River Cong (Norfolk) facts for kids
Quick facts for kidsRiver Cong
|Region||East of England|
|District||King's Lynn and West Norfolk|
|Main source||Manor Farm, Congham
19 m (62 ft)
|River mouth||River Babingley
west of Hillington
13 m (43 ft)
|Length||1.5 mi (2.4 km)|
|River system||River Babingley|
The River Cong is a stream in the west of the county of Norfolk, only 1.5 miles (2.4 km) in length. It is a tributary of the River Babingley. The spring rises in a meadow pool on the Hillington side of Manor Farm, Congham. From there, it flows through the wood and over a small waterfall, where in the past it powered all the machinery within the Congham Oil Mill , which is now known as Congham Lodge.
The name of the stream does not appear on current Ordnance Survey maps, and few sources name it. One appearance of the name is in the neighbouring village of Congham, whose name is listed by one source as meaning "dwelling by the River Cong", though more recent sources suggest a possible direct meaning of dwelling "at the hill".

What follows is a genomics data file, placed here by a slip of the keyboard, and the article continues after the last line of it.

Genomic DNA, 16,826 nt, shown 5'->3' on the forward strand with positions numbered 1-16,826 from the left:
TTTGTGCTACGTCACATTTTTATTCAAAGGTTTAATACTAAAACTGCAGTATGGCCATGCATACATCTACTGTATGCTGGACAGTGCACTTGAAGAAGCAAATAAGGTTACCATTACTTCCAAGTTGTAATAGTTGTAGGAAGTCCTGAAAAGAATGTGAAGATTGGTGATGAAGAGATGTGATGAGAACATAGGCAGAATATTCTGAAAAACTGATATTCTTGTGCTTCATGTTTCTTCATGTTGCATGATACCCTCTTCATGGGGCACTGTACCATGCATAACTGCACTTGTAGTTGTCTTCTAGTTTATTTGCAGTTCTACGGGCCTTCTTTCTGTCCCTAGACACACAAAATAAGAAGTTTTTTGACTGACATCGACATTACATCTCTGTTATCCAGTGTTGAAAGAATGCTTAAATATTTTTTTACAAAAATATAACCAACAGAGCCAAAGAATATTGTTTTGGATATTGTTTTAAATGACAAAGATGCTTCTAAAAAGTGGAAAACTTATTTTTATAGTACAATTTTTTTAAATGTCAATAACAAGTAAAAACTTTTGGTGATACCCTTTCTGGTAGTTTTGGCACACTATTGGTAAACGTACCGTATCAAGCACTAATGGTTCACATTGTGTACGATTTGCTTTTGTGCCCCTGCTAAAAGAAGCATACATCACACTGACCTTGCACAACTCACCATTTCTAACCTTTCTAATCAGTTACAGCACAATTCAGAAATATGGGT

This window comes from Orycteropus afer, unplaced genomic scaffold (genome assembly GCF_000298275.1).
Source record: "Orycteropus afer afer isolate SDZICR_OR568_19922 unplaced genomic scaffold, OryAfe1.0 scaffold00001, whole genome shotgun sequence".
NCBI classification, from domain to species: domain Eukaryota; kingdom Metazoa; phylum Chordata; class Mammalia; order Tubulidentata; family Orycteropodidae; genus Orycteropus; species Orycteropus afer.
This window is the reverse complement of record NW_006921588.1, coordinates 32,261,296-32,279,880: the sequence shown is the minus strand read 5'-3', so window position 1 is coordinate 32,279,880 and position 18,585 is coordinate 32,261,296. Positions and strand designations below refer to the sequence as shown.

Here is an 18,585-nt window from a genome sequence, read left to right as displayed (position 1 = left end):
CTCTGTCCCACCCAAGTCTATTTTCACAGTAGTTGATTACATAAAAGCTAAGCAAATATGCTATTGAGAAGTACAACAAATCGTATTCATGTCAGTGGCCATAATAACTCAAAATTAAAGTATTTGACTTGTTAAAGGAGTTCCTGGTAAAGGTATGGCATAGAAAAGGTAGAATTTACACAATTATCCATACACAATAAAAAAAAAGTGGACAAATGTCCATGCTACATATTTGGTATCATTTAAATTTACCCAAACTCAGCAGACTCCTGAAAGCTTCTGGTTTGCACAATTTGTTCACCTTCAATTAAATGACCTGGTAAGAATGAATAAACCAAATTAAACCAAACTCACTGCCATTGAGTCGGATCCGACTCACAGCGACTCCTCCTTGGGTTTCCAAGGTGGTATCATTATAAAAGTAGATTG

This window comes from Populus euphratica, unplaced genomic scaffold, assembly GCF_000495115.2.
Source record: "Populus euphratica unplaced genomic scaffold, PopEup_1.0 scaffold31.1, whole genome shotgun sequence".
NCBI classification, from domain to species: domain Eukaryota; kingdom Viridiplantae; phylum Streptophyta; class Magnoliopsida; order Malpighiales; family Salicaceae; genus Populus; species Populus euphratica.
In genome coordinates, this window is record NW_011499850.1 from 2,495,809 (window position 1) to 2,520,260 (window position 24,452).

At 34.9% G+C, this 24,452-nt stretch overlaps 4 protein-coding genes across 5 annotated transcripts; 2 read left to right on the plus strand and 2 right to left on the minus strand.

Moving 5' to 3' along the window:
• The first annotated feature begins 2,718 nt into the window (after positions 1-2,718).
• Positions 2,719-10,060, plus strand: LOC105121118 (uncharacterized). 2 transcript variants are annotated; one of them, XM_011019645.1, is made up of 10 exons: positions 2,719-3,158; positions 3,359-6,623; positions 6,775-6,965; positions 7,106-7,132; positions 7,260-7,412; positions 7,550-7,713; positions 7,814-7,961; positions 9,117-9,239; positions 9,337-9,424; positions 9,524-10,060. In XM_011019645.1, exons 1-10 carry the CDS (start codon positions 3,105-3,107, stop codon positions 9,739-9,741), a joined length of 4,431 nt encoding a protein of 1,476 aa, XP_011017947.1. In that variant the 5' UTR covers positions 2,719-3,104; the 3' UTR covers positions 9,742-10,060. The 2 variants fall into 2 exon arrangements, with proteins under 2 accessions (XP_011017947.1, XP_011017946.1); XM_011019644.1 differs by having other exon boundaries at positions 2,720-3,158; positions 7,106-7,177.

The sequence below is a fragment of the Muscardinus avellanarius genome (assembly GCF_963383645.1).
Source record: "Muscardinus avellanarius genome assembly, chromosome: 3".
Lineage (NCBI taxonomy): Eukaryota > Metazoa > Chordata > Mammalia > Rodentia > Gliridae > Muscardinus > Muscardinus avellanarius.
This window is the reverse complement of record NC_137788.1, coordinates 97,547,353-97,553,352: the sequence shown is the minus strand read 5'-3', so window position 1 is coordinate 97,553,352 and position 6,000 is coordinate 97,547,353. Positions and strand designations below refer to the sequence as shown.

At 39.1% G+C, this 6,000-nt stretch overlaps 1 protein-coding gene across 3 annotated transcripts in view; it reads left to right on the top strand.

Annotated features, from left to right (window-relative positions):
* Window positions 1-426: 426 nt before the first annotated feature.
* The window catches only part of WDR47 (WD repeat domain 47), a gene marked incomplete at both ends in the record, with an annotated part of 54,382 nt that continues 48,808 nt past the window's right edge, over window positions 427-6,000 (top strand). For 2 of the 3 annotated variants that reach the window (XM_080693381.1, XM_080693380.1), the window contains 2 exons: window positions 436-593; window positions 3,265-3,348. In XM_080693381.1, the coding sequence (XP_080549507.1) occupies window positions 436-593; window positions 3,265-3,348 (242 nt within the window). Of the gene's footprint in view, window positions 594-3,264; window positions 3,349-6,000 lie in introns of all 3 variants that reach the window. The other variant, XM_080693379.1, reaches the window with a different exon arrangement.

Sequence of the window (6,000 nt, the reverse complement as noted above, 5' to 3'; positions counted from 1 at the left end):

Congham Oil Mill
The mill is said to have been built for processing whales. Whales were transported from King's Lynn docks by horse and wagon. The mill produced oil from whale blubber. The resultant whale bones were then taken by road to Narborough Bone Mill where they were ground into fertiliser. Some of the whale bones remain as ornaments at Congham Lodge to this day. The waterfall that drove the mill still remains. There would have been a horrendous smell especially in the summer, which was why the mill was situated away from King's Lynn itself. The Cong then flows on under the A148 and joins the Babingley close by the Gatton Waters caravan site.
River Cong (Norfolk) Facts for Kids. Kiddle Encyclopedia.